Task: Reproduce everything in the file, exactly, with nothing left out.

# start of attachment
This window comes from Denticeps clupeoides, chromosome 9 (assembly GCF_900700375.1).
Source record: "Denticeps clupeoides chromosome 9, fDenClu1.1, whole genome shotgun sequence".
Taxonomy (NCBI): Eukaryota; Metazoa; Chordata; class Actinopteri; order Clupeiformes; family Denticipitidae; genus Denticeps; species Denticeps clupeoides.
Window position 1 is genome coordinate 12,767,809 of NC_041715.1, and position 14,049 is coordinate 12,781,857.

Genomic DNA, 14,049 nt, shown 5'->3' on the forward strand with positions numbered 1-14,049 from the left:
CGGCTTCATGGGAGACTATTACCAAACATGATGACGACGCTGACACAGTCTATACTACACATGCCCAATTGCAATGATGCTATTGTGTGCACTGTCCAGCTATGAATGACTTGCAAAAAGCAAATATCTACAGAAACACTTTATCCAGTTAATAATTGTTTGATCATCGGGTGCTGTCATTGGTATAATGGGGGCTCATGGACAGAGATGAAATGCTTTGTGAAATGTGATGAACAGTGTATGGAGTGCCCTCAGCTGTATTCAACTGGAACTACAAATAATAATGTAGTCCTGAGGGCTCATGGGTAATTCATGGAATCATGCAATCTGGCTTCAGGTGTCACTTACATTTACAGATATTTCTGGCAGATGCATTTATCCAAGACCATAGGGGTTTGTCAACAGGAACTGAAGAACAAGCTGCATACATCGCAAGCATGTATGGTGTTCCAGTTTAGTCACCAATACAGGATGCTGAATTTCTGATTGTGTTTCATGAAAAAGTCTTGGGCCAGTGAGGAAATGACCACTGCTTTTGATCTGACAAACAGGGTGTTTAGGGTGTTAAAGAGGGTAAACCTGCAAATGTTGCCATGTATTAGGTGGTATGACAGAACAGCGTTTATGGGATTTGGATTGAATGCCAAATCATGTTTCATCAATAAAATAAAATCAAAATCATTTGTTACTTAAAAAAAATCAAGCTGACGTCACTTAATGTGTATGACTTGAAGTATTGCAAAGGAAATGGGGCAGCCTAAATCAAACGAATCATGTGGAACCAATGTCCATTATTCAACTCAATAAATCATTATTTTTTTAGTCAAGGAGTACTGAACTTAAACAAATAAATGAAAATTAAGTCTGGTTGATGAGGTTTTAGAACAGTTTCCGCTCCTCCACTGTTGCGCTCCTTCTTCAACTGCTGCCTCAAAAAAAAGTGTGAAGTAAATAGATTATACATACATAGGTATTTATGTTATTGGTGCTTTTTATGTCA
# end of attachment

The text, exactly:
This window comes from Denticeps clupeoides, chromosome 9 (assembly GCF_900700375.1).
Source record: "Denticeps clupeoides chromosome 9, fDenClu1.1, whole genome shotgun sequence".
Taxonomy (NCBI): Eukaryota; Metazoa; Chordata; class Actinopteri; order Clupeiformes; family Denticipitidae; genus Denticeps; species Denticeps clupeoides.
Window position 1 is genome coordinate 12,767,809 of NC_041715.1, and position 14,049 is coordinate 12,781,857.

Genomic DNA, 14,049 nt, shown 5'->3' on the forward strand with positions numbered 1-14,049 from the left:
CGGCTTCATGGGAGACTATTACCAAACATGATGACGACGCTGACACAGTCTATACTACACATGCCCAATTGCAATGATGCTATTGTGTGCACTGTCCAGCTATGAATGACTTGCAAAAAGCAAATATCTACAGAAACACTTTATCCAGTTAATAATTGTTTGATCATCGGGTGCTGTCATTGGTATAATGGGGGCTCATGGACAGAGATGAAATGCTTTGTGAAATGTGATGAACAGTGTATGGAGTGCCCTCAGCTGTATTCAACTGGAACTACAAATAATAATGTAGTCCTGAGGGCTCATGGGTAATTCATGGAATCATGCAATCTGGCTTCAGGTGTCACTTACATTTACAGATATTTCTGGCAGATGCATTTATCCAAGACCATAGGGGTTTGTCAACAGGAACTGAAGAACAAGCTGCATACATCGCAAGCATGTATGGTGTTCCAGTTTAGTCACCAATACAGGATGCTGAATTTCTGATTGTGTTTCATGAAAAAGTCTTGGGCCAGTGAGGAAATGACCACTGCTTTTGATCTGACAAACAGGGTGTTTAGGGTGTTAAAGAGGGTAAACCTGCAAATGTTGCCATGTATTAGGTGGTATGACAGAACAGCGTTTATGGGATTTGGATTGAATGCCAAATCATGTTTCATCAATAAAATAAAATCAAAATCATTTGTTACTTAAAAAAAATCAAGCTGACGTCACTTAATGTGTATGACTTGAAGTATTGCAAAGGAAATGGGGCAGCCTAAATCAAACGAATCATGTGGAACCAATGTCCATTATTCAACTCAATAAATCATTATTTTTTTAGTCAAGGAGTACTGAACTTAAACAAATAAATGAAAATTAAGTCTGGTTGATGAGGTTTTAGAACAGTTTCCGCTCCTCCACTGTTGCGCTCCTTCTTCAACTGCTGCCTCAAAAAAAAGTGTGAAGTAAATAGATTATACATACATAGGTATTTATGTTATTGGTGCTTTTTATGTCA